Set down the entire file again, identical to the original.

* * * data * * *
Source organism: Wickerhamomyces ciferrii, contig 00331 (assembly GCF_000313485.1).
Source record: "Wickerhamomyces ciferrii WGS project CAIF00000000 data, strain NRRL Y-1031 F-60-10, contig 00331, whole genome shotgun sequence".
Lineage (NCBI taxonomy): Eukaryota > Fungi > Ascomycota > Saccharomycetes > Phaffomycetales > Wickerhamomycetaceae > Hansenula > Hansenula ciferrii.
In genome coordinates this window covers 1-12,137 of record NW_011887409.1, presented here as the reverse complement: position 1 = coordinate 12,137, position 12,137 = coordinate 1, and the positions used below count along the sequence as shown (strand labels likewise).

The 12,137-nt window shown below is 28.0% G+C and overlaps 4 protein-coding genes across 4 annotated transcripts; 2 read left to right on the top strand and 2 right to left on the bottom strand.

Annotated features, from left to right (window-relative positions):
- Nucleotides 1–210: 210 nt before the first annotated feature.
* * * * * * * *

Source organism: Wickerhamomyces ciferrii, contig 00331 (assembly GCF_000313485.1).
Source record: "Wickerhamomyces ciferrii WGS project CAIF00000000 data, strain NRRL Y-1031 F-60-10, contig 00331, whole genome shotgun sequence".
Lineage (NCBI taxonomy): Eukaryota > Fungi > Ascomycota > Saccharomycetes > Phaffomycetales > Wickerhamomycetaceae > Hansenula > Hansenula ciferrii.
In genome coordinates this window covers 1-12,137 of record NW_011887409.1, presented here as the reverse complement: position 1 = coordinate 12,137, position 12,137 = coordinate 1, and the positions used below count along the sequence as shown (strand labels likewise).

The 12,137-nt window shown below is 28.0% G+C and overlaps 4 protein-coding genes across 4 annotated transcripts; 2 read left to right on the top strand and 2 right to left on the bottom strand.

Annotated features, from left to right (window-relative positions):
- Nucleotides 1–210: 210 nt before the first annotated feature.